Then to stay up-to-date with remote I'll do the following: 
# git fetch origin 
# git checkout master 
# git merge --ff origin/master

I do this for two reasons. First because it allows me to see if there are remote changes without needing to switch from my devel branch. Second it's a safety mechanism to make sure I don't overwrite any un-stashed/committed changes. Also, if I can't fast-forward merge to the master branch that means either someone has rebased the remote master (for which they need to be flogged severely) or I accidentally committed to master and need to clean up my end. 

Then when remote has changes and I've fast forwarded to the latest I'll rebase: 
# git checkout devel0 
# git rebase master 
# git push -f origin devel0

Other developers then know they'll need to rebase their devel branches off my latest: 
# git fetch  
# git checkout devel1 
# git rebase /devel0

Which results in much cleaner history: 
  1. o-----o                                 master  
  2.        \  
  3.          o-----o-----o                  devel0  
  4.                       \  
  5.                         o-----o-----o   devel1  
Don't merge commits back and forth at your whim. Not only does it create duplicate commits and make history impossible to follow, finding regressions from a specific change becomes near impossible (which is why you're using version control in the first place, right?). The problem you're having is the result of doing just this.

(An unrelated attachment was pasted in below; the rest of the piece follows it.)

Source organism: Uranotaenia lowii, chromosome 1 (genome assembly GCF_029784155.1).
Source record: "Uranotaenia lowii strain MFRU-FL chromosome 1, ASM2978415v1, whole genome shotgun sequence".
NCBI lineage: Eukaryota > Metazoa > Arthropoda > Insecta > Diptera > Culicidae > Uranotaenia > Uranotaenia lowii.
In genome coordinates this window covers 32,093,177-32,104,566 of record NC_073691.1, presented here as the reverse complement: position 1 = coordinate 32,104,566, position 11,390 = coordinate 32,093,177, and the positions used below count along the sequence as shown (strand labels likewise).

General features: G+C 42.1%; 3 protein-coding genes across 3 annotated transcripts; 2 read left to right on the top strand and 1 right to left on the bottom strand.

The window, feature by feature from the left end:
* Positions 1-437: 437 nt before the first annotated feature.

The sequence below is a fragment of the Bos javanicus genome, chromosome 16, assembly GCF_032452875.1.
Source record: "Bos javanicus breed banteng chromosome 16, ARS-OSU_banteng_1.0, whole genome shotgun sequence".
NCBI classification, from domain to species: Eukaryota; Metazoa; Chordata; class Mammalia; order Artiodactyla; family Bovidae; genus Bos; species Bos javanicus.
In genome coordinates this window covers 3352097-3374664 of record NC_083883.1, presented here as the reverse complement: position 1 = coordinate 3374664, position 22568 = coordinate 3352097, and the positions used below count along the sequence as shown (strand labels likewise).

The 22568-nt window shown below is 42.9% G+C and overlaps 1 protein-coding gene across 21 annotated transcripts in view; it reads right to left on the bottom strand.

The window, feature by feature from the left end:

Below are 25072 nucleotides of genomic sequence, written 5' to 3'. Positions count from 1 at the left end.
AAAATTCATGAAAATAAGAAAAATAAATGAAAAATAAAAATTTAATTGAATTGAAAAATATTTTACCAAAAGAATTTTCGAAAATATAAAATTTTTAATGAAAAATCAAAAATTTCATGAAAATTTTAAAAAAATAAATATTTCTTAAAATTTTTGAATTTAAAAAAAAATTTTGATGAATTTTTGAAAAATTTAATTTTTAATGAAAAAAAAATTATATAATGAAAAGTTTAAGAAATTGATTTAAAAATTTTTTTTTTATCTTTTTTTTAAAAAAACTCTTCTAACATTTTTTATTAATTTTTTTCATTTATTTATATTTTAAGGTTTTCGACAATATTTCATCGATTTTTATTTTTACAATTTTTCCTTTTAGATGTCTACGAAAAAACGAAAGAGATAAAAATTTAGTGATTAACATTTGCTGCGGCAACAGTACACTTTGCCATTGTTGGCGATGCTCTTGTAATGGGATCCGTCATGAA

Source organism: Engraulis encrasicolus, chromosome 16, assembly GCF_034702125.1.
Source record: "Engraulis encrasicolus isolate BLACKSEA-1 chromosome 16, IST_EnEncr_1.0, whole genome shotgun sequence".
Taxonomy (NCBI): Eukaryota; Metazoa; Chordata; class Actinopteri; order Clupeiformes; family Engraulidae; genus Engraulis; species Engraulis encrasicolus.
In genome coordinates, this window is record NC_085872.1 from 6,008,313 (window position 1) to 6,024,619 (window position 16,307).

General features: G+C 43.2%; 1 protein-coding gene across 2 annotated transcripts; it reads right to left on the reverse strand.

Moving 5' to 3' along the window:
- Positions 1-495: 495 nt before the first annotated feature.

The only time to merge is when your topic branch is ready to be accepted into master. On a side note. If multiple developers are committing to the same repository you should all consider having named branches to distinguish between developers devel branches. For example: 
# git branch 'my-name/devel-branch'

This message was edited 7 times. Last update was at 30/08/2017 21:53:53

[ Git 常見問題 ] Git merge master into feature branch

Source From Here 
Question 
Lets say we have the following situation in git: 
1. A created repository: 
# mkdir GitTest2
# cd GitTest2
# git init

2. Some modifications in the master take place and get committed. 
# echo "On Master" > file
# git commit -a -m "Initial commit"

3. Feature1 branched off master and some work is done: 
# git branch feature1